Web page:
Words highlighted from this essay include “forest,” “KGB,” “brothers,” and “Cold War.” Due to this research being primarily focused on the anti-Soviet partisan movement as opposed to all three active partisan movements in the ’40s, “forest” and “brothers” are combined to be the Forest Brothers – the name the anti-Soviets often went by.
With this research, the “KGB” and “Cold War” are especially important given the effects they had on the partisans. The KGB acted as the enemy of the anti-Soviets – deporting their families to Siberia and getting into firefights with the partisans. The Cold War plays a much looser role in the partisan movement, but news of tensions between the United States and the USSR helped to boost the morale of partisans who thought the U.S. was coming to help them.
My literature review, “The Conflicting Sources of Morale,” discusses what current research says about the anti-Soviets and where their morale was drawn from. Though there has been little research on this topic, most historians claim that the Forest Brothers’ morale was boosted by news of heightened tensions between the former Allied Powers and the hope that a third world war was coming.
Among the words highlighted, there are many names of researchers, such as “Vardys,” “Taagepera,” “Misiunas,” “Balkelis,” “Laar,” and “Budrytė.” Since this essay is a literature review and frequently compares the research of various historians, this shows the nature of the essay itself.
As shown in the graph above, the main four words seen across all three essays are “women,” “Lithuanian,” “Lithuania,” and “partisan.” The most drastic shift over time has been my lack of use of the word “women.”
Though I am still interested in women’s history and their representation in research, my recent research has shifted more to the anti-Soviet partisans and their camp life – something women were seldom included in.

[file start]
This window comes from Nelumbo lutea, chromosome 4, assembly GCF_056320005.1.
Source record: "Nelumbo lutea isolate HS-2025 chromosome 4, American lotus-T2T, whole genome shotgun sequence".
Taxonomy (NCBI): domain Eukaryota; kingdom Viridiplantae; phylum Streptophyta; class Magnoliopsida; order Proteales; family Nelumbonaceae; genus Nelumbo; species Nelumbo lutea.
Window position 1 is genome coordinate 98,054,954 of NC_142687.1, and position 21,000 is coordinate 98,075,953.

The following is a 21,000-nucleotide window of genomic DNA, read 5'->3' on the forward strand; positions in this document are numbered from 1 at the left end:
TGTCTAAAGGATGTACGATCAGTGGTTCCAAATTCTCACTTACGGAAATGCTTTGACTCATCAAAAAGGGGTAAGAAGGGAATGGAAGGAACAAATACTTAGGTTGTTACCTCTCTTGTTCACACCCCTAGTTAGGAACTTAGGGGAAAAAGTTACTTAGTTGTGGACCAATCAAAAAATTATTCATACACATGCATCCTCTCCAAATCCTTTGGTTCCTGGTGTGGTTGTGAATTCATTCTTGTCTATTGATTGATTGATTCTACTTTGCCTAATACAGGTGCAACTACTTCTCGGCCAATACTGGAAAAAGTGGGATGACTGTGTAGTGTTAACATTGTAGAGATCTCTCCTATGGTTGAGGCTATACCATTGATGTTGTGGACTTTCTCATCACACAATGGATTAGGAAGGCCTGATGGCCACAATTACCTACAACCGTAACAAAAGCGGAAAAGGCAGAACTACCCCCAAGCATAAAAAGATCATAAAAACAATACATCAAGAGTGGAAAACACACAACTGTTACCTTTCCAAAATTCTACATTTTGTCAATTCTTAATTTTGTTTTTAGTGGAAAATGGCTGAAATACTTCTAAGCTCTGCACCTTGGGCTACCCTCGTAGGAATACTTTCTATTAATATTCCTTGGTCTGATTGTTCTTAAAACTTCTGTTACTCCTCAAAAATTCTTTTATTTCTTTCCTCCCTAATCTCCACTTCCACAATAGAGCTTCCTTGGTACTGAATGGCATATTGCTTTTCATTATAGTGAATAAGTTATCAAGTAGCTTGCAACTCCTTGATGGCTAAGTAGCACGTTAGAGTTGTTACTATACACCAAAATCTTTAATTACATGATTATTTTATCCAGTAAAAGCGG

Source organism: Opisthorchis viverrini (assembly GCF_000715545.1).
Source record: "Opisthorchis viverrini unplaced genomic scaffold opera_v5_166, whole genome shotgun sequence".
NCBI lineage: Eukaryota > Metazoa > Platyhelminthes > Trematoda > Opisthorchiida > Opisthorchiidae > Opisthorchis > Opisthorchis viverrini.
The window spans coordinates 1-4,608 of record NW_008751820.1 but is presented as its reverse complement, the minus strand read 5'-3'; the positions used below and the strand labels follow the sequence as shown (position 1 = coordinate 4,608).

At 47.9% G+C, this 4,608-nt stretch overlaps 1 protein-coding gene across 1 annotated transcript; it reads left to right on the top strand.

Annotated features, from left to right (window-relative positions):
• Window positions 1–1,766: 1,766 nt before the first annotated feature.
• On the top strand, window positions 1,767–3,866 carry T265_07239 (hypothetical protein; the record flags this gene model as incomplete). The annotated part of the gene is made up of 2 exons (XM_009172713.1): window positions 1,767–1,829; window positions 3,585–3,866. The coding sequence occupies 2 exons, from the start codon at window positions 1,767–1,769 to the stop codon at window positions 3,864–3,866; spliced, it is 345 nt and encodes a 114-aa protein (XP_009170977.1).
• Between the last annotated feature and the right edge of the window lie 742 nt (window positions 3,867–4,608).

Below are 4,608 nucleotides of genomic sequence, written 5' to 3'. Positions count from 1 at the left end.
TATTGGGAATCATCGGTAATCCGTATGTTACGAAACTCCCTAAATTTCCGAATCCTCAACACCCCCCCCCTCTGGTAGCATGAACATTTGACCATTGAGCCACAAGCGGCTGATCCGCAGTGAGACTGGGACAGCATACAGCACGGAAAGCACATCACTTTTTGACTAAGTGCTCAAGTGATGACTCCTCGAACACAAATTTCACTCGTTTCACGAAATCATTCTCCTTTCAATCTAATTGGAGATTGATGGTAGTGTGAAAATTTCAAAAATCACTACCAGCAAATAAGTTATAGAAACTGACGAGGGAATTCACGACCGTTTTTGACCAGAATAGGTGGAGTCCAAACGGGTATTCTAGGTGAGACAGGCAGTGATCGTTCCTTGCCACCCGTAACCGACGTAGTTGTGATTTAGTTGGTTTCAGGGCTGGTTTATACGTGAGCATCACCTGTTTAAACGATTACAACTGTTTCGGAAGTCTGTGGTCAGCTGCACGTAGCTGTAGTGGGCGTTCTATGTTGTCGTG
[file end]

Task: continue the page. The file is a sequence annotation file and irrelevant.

The word “Lithuanian” has experienced a downfall in my recent works as well. While “Empowerment Against Adversity” focused solely on the Lithuanian people, both of my two most recent research essays have focused on the Baltic States as a whole.
“Lithuania” has not experienced much of a decline due to the nation’s prominence among the anti-Soviets. While Estonia and Latvia struggled to form a unified resistance against the Soviets, Lithuania successfully accomplished this feat in 1946. Due to this fact, the country itself remains a constant topic in my research.
Finally, “partisan” is seen having an incline before declining in my most recent work. While partisans are a part of “The Conflicting Sources of Morale,” this research takes more of a focus on the arguments other researchers have presented in regards to morale.
In this graph, a shift is seen in my style of writing where I go from shorter paragraphs to longer, wordier ones.
Here, “Empowerment Against Adversity” is seen with the fewest words per sentence. Though it is not visible through the graph, this essay was comprised of shorter paragraphs.
“Morale in the Forest” is shown as having more words per sentences as my paragraphs began to grow in length, keeping the same topic in the same paragraph. Finally, this trend concludes with “The Conflicting Sources of Morale,” which has the most words per sentence.
This stylistic change highlights the evolution of my writing in research and the differences in writing preferences from my previous university and Mary Washington.
In conclusion, the changes in my research and writing styles are traceable through text analysis. From the changes in the topics of my research to stylistic differences, the graphs created through Voyant Tools help to show my progress as a writer and as a researcher. By showing the words most often seen in my research and counting the average amount of words per sentence, I have a better idea on how my writing has changed over the years.